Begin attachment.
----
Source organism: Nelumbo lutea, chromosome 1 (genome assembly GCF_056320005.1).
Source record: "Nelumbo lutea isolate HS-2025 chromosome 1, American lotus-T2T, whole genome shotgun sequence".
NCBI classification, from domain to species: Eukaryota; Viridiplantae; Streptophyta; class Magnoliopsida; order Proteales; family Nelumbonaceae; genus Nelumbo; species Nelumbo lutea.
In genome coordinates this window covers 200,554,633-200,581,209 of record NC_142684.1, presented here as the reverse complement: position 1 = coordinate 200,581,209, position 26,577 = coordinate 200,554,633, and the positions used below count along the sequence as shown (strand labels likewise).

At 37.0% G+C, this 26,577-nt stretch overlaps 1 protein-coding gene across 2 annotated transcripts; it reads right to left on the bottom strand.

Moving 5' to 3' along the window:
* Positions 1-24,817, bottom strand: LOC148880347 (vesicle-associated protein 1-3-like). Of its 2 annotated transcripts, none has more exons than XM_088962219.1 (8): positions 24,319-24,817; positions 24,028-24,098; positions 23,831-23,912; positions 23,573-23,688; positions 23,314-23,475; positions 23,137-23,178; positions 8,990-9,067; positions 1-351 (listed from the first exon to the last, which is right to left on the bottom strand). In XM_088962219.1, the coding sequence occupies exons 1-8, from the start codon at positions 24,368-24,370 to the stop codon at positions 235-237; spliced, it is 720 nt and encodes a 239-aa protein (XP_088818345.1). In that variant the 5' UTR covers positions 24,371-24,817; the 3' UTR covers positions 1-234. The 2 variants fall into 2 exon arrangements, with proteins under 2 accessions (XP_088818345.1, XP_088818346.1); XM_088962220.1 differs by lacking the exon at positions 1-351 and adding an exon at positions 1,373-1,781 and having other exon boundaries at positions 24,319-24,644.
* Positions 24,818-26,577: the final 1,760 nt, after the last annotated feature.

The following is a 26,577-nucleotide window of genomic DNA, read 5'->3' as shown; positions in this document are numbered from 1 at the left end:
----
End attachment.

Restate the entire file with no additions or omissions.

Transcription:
Source organism: Nelumbo lutea, chromosome 1 (genome assembly GCF_056320005.1).
Source record: "Nelumbo lutea isolate HS-2025 chromosome 1, American lotus-T2T, whole genome shotgun sequence".
NCBI classification, from domain to species: Eukaryota; Viridiplantae; Streptophyta; class Magnoliopsida; order Proteales; family Nelumbonaceae; genus Nelumbo; species Nelumbo lutea.
In genome coordinates this window covers 200,554,633-200,581,209 of record NC_142684.1, presented here as the reverse complement: position 1 = coordinate 200,581,209, position 26,577 = coordinate 200,554,633, and the positions used below count along the sequence as shown (strand labels likewise).

At 37.0% G+C, this 26,577-nt stretch overlaps 1 protein-coding gene across 2 annotated transcripts; it reads right to left on the bottom strand.

Moving 5' to 3' along the window:
* Positions 1-24,817, bottom strand: LOC148880347 (vesicle-associated protein 1-3-like). Of its 2 annotated transcripts, none has more exons than XM_088962219.1 (8): positions 24,319-24,817; positions 24,028-24,098; positions 23,831-23,912; positions 23,573-23,688; positions 23,314-23,475; positions 23,137-23,178; positions 8,990-9,067; positions 1-351 (listed from the first exon to the last, which is right to left on the bottom strand). In XM_088962219.1, the coding sequence occupies exons 1-8, from the start codon at positions 24,368-24,370 to the stop codon at positions 235-237; spliced, it is 720 nt and encodes a 239-aa protein (XP_088818345.1). In that variant the 5' UTR covers positions 24,371-24,817; the 3' UTR covers positions 1-234. The 2 variants fall into 2 exon arrangements, with proteins under 2 accessions (XP_088818345.1, XP_088818346.1); XM_088962220.1 differs by lacking the exon at positions 1-351 and adding an exon at positions 1,373-1,781 and having other exon boundaries at positions 24,319-24,644.
* Positions 24,818-26,577: the final 1,760 nt, after the last annotated feature.

The following is a 26,577-nucleotide window of genomic DNA, read 5'->3' as shown; positions in this document are numbered from 1 at the left end: